Areas of Study

Intellectual Property and Antitrust

Curriculum

Intellectual property and information law

Intellectual property courses explore how (and how well) the law balances IP rights with openness to, in the words of the U.S. Constitution, “promote the Progress of Science and useful Arts.”

The intellectual property curriculum begins with introductory courses in each of three major areas—patents, copyrights, and trademarks—or with a survey course on intellectual property law that provides an overview of the key aspects of all three areas. Students then can select from a rich menu of advanced courses and seminars. For example, students can study patent litigation issues with one of the country’s premier patent litigators or learn about international patent law from Professor Rochelle Dreyfuss, one of the drafters of the American Law Institute’s Project on Intellectual Property: Principles Governing Jurisdiction, Choice of Law, and Judgments in Transnational Disputes. Some courses, such as Patent Litigation, Advanced Copyright, Advanced Trademark and Advertising Law, and International Intellectual Property Law, dig more deeply into the three basic forms of intellectual property. Others, such as Entertainment Law, Art Law, Fashion Law, and Internet and Business Law for Technology Companies, investigate the way that IP law plays out in particular business contexts. Students also explore the impact of law on innovation and information in courses and seminars on topics such as traditional knowledge, media law, innovation without IP, information privacy, electronic commerce law, and First Amendment rights of expression.

Antitrust and competition policy

Antitrust looks to those laws that structure and control marketplace competition, creating incentives to innovate while at the same time controlling monopolies and restrictive trade practices.

The antitrust and competition policy curriculum begins with the introductory course in U.S. antitrust law. Students can then select from a diverse group of advanced courses that focus on four different areas related to competition policy. The first area is economics, and includes Professor Daniel Rubinfeld’s antitrust law and economics course and his course in quantitative methods. The second area examines the regulated side of the economy, including courses such as Professor Harry First’s Antitrust and Regulatory Alternatives. The third area is international, which includes Professor Eleanor Fox’s courses in European competition law and comparative competition law. The fourth area is practice-oriented, featuring courses such as Antitrust Issues in the Distribution of Goods and Services, taught by a leading antitrust specialist.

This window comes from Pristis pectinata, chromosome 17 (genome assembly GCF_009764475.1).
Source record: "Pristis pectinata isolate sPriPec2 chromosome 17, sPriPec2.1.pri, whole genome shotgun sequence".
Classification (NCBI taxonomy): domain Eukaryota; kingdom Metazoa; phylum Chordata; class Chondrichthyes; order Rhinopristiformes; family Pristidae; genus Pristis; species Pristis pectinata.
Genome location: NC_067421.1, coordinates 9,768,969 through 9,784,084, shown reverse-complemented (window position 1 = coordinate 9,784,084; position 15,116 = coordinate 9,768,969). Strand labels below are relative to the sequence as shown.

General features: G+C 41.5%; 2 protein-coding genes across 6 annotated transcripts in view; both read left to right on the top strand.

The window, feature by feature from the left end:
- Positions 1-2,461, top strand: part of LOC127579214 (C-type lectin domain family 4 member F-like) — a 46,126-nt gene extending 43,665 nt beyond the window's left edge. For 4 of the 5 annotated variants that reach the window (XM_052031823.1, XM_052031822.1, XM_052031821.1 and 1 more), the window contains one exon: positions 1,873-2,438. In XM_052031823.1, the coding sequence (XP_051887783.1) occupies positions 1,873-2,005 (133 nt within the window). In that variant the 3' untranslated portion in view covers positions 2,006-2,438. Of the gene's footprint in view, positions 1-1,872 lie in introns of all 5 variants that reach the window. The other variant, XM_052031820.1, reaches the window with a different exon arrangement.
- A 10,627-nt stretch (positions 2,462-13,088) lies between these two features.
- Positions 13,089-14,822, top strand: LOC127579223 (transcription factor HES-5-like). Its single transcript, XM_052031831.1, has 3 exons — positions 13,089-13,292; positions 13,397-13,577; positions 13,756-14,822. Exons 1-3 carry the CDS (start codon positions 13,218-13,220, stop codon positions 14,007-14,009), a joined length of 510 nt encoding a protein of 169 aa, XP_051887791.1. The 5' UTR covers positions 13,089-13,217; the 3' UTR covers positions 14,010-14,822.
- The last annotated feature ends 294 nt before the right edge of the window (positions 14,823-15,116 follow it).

The Colloquium on Innovation Policy

For more than a decade, the capstone of the study of innovation at NYU has been the Colloquium on Innovation Policy. Co-taught each spring semester by two NYU faculty members, the colloquium provides students with an opportunity to explore in depth the current work of invited scholars from a variety of universities who examine innovation policy from various disciplines, including law, economics, history, psychology, sociology, business, and the humanities. The colloquium draws attendees from the New York area's innovation policy community: academics from other institutions, intellectual property and antitrust practitioners, and businesspeople. Our students are the heart of the colloquium, however, critiquing the papers that the outside speakers present, and preparing and presenting research papers of their own.